Sister Sausage Soup

My notes tell me that I’m supposed to write about siskonmakkara, “sister sausage”, today. I think I wrote that down last week when I was making siskonmakkarakeitto, sister sausage soup, and I though some American readers might be intrigued and/or grossed out by this very common Finnish food.

It has nothing to do with sisters, so let’s clarify that. The name is allegedly based on the Finnish interpretation (sisko) of the Swedish interpretation (siskonkorv) of the German interpretation (saucischen) of the French word for “small sausage” (saucisse). Somehow saucisse ends up translated as sisko, which is the Finnish word for sister. When you take it that way, it ends up meaning “sausage sausage”, which is another reason why people go insane trying to learn Finnish.

Sister sausage is used in a variety of dishes, mostly the same sort of thing you use minced beef for. I know folks that have added it to everything from guylas leves to macaroni and cheese. The most common dish is a soup made of stock and root vegetables. There are a lot of variations. You can use vegetable stock, beef stock, chicken stock, and I’ve even seen a variation with fish stock. It comes down to what you have around that needs to be eaten. This started out as poor people food, eaten in winter when there’s not a lot around.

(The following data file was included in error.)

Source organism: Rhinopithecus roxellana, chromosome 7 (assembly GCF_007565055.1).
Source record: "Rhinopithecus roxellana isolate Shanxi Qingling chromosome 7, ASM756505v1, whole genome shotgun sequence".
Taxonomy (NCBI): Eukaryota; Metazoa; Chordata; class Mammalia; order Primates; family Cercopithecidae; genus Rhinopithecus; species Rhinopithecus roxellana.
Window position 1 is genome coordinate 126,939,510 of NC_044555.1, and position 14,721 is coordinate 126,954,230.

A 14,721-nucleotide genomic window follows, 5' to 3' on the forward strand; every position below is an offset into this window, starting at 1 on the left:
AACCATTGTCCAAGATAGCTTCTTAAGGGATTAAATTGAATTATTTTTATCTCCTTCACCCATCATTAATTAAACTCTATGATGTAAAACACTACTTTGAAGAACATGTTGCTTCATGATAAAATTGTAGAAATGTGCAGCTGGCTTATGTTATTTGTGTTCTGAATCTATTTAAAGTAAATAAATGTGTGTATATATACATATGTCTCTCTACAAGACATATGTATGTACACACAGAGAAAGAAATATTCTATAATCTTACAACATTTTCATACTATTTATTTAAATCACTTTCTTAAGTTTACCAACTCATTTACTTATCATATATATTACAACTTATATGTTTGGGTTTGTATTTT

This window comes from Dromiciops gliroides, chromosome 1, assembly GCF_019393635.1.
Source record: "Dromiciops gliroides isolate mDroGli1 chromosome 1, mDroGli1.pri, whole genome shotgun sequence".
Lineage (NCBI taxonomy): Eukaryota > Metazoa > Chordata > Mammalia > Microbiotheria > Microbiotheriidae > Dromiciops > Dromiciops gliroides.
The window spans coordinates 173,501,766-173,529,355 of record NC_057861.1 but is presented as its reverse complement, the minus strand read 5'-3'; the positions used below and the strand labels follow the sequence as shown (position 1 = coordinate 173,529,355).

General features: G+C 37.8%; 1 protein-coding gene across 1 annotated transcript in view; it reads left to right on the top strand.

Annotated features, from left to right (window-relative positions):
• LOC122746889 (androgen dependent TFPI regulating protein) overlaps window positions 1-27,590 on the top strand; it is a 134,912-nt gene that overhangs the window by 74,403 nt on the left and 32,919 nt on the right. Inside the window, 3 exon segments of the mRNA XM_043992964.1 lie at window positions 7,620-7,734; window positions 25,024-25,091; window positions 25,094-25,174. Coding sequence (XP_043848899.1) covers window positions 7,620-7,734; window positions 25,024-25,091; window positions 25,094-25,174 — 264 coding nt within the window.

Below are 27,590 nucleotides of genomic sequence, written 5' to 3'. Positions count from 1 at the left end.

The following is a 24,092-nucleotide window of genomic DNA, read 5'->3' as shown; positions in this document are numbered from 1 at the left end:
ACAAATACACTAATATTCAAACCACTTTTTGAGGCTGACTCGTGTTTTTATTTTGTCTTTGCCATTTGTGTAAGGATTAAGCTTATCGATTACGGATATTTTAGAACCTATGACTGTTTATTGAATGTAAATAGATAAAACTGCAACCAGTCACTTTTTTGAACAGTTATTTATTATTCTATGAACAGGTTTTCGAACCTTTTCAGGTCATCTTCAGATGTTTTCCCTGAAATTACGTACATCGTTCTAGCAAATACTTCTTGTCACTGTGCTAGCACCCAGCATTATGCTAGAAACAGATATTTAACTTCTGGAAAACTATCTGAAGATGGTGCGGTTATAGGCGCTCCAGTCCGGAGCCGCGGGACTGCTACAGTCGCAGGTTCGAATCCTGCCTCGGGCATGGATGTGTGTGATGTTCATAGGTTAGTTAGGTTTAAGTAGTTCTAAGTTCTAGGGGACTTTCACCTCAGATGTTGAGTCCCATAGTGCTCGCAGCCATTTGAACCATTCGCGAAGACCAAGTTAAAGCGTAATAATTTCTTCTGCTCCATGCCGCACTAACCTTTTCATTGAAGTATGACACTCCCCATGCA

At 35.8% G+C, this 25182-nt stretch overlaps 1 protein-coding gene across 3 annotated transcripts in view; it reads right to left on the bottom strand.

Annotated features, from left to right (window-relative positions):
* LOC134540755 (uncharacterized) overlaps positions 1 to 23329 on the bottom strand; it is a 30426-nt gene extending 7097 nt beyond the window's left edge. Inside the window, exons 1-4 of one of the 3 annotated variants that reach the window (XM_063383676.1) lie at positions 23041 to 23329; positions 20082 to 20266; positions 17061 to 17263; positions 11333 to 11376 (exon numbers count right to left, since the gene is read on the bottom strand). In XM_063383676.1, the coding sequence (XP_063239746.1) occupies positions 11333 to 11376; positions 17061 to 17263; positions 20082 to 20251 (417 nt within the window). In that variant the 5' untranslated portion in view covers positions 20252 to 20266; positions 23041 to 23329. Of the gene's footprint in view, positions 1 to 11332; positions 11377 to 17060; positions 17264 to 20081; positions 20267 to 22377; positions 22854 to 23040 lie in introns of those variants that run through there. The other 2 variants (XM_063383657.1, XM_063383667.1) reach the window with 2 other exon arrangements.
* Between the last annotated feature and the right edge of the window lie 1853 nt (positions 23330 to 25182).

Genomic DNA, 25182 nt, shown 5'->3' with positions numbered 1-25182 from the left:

Which brings us to the root vegetables. Things that you store for winter. The most common variations I see have potato, onion, and carrot. I’ve also seen people use turnip, parsnip, and rutabega. I use whatever we have around, what’s in season, or what’s on sale at the market. Dice the vegetables, put them in the stock, and boil them until they’re soft.

When the vegetables are about done, you add the sister sausage. This is something you need to buy fresh and eat the same day because it does not keep. It cooks fast, a few minutes in boiling water. You buy it in links, and it looks like hot dogs. They’re squishy, though. It’s mushy raw pork in a casing. You squeeze a little bit out, about a spoonful, into the boiling water. Bloop! Bloop! Ka-bloop! I think it’s kind of fun to work with. It floats! Other people think it’s gross, because it looks like pink slime. But it’s cheap, and it tastes good.

It forms meatballs in the broth, which have the texture and consistency of the inside of a hot dog. It takes like pork, though, because that’s all it is. It’s like having pork chop meatballs in soup. Serve it with rye bread or näkkileipä, a rye crispbread that also keeps through the winter.

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